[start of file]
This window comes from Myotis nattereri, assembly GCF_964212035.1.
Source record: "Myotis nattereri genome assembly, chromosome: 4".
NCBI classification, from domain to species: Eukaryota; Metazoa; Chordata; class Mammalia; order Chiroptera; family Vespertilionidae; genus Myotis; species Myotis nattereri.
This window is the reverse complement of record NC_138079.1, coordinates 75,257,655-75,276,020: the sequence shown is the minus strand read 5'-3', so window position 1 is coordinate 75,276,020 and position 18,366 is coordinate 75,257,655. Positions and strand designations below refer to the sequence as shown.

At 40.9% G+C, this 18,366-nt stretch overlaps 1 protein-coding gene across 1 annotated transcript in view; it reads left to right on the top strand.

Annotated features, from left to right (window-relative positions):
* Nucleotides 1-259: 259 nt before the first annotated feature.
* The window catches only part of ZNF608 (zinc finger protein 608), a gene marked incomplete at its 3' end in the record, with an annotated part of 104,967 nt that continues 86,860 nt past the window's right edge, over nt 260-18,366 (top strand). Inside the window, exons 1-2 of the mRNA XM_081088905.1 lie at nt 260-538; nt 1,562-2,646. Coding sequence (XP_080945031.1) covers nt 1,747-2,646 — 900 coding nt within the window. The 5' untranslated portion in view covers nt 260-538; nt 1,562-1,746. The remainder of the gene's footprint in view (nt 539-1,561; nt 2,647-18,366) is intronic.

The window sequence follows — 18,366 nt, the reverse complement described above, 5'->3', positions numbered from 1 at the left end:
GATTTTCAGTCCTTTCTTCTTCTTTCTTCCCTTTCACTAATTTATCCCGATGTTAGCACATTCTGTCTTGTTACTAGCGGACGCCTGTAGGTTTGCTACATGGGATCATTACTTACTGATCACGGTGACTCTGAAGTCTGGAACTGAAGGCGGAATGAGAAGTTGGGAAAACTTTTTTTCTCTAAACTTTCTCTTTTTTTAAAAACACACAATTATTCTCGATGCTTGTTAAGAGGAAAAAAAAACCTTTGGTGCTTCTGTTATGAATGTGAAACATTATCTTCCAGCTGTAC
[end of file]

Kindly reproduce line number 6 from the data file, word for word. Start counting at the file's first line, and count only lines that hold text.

Annotated features, from left to right (window-relative positions):